This is post 2 in a series on my recent Southeast Asia trip. To read about how we survived our plane ride from LA to Singapore, click here.
Before I dive into what we did each day, I thought about some tips that might be helpful for those of you thinking to travel overseas! I’ll post these for each country we visited in different posts.
Some Travel Notes About Singapore
– Climate: Singapore is a tropical country, meaning that the climate is hot and humid. We limited our time outdoors significantly after the first day! Like many countries in the area, it has a rainy season sometime around November through January. While we were there in October, the highs were in the low 90s (although it felt much hotter than that, thanks to the constant humidity).
– Language: Because of Singapore’s central position in banking and trade, everyone speaks English and all signs are in English as well. We had no problems asking for directions or ordering food!
– Money: Singapore’s currency is the Singapore dollar (SGD), and one SGD is approximately 80 cents US. We found that we were able to use our credit cards nearly everywhere (we had a travel card with no foreign transaction fees) and we took out some cash from ATMs to use at smaller restaurants and to buy souvenirs.
– Transportation: Singapore has an excellent and clean public transportation system, consisting of several subway lines and a multitude of bus routes. We took the subways everywhere and never got lost!
– On the Cheap: While Singapore isn’t cheap, we saved money by taking public transportation and eating at the hawkers food centers (more on that later). I wouldn’t recommend doing much shopping here, since we found that just about anything we could buy in the US cost at least twice as much in Singapore (clothing, bags, etc).
We arrived at the Fairmont Singapore on Wednesday at about 1 AM after our long flight from LA. To our surprise, the hotel offered to upgrade us to a suite since we were traveling to celebrate our anniversary! We were so grateful and amazed when we saw the room – I swear it was bigger than our condo at home.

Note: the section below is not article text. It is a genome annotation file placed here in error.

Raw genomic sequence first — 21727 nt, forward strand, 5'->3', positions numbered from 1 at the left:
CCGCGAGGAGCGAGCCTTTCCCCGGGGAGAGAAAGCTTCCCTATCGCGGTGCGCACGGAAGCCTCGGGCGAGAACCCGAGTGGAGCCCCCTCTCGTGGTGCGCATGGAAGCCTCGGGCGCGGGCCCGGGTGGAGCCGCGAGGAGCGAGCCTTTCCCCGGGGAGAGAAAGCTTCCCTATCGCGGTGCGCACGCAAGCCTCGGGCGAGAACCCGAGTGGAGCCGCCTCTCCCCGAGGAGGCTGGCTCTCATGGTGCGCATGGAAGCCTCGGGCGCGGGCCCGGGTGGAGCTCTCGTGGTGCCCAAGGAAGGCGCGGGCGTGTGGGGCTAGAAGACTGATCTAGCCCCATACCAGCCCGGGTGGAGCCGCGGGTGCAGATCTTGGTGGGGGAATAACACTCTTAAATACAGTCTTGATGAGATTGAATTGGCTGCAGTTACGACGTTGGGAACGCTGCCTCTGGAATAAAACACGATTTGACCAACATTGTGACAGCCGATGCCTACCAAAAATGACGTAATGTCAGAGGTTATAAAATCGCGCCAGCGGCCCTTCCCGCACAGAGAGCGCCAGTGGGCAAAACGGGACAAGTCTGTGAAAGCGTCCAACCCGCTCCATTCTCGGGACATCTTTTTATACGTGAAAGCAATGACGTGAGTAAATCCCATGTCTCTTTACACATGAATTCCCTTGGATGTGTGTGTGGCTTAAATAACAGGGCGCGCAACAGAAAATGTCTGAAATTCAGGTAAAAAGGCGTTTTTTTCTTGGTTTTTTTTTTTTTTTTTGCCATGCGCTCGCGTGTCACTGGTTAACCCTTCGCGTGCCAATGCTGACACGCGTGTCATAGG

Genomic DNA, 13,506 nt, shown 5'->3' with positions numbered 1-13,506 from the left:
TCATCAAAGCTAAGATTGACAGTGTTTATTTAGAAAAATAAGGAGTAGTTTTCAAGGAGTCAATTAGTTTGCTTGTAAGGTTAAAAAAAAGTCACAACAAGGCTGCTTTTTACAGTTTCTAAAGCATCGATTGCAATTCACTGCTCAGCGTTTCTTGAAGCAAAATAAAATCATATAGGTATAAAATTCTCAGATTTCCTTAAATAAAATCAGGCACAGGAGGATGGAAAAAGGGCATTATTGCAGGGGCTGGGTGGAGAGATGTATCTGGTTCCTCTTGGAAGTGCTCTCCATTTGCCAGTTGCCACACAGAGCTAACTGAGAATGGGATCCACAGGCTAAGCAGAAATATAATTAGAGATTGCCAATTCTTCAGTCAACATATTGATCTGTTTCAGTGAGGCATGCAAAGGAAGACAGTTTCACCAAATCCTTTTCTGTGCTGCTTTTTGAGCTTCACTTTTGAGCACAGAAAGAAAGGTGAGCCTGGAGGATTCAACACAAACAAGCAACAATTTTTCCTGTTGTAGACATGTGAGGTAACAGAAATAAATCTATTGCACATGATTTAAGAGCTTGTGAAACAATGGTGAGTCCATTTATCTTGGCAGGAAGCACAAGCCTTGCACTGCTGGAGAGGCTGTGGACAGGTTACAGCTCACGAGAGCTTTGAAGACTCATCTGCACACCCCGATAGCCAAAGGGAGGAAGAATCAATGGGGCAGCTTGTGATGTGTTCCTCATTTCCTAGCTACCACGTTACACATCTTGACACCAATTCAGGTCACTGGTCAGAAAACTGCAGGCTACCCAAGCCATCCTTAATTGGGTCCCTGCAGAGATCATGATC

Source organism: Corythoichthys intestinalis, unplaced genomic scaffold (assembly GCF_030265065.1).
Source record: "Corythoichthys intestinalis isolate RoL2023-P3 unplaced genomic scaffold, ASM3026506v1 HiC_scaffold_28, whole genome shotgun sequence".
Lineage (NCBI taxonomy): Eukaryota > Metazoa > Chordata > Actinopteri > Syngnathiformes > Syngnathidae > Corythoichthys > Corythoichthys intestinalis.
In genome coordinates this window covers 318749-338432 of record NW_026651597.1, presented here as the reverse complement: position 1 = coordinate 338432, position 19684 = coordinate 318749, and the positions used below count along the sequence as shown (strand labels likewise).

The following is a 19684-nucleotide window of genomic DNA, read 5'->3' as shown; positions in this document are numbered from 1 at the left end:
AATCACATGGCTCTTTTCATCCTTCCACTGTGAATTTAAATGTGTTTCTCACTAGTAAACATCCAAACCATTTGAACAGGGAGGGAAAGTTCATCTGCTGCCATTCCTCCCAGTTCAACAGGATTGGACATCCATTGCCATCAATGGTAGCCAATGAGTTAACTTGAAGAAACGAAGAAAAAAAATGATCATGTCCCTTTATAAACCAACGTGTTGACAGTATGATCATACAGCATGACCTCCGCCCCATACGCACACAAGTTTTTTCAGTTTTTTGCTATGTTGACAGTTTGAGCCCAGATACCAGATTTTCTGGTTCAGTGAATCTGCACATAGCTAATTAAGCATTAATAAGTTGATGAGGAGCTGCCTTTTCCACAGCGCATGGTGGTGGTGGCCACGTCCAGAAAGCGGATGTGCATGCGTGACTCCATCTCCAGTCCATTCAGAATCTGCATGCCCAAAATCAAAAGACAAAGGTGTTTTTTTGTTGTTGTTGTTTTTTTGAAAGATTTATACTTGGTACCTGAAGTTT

My only regret was that I didn’t bring bubble bath with me from home, because I would have dearly loved to soak in that tub for an hour. We lost no time in washing up and getting to bed, but found ourselves much too excited to sleep, so we stayed awake and talked until we could go down for breakfast.
The suite included access to a club lounge, which served breakfast every morning and hosted a happy hour every afternoon. We immediately took advantage of it, and I was impressed with the selection of hot foods, baked goods, fruits, and all sorts of good eats – they even had overnight oats! Breakfast ended up becoming my biggest meal each day.
After a hearty breakfast, we were ready to explore the city! We walked to the nearest MRT (subway) stop and had no trouble purchasing EZ Link passes to access the subway system. Our first stop: the Botanical Gardens! We love nature and outdoorsy activities, so I thought that touring this free garden would be a great way to spend a few hours.
But while the garden was lovely and extensive, we found ourselves wilting after just a few hours. Thankfully, there’s a small food court nearby with cold refreshing drinks!
I quickly slurped down an icy refreshing chestnut tea, while we contemplated where to eat lunch. We hopped back onto the MRT and got off at the famous Orchard Street, which is lined with luxury good stores and malls. We had no plans to shop, but we did want to visit the food court in Ion Orchard. We’re all about the eating, see ;)
I had read online that the place to eat in a food court is the stall with the longest lines. So without reading any of the menus, I headed for the longest line, and ended up ordering fish ball noodle soup, which was one of the best things I ate the whole trip. Mike was more judicious and looked at the menus before selecting a stall, ending up with delicious chicken satay. Each plate cost about $5.
After our meal, we walked around the Ion Orchard mall for a little bit, and we ventured into the Gap to see whether the prices were really as high as we had been told. After finding that a button-up shirt cost $80, we quickly walked out and didn’t bother shopping the rest of our time in Singapore!
Our jet lag was beginning to catch up to us at this point, so we headed back to the hotel and rested, before an early dinner of dim sum at Din Tai Fung nearby. No pictures, this blogger was tired. We stopped by the happy hour in the lounge, explored the gym (more on that on Day 2), and called it a night.
Singapore Part 2 coming soon!
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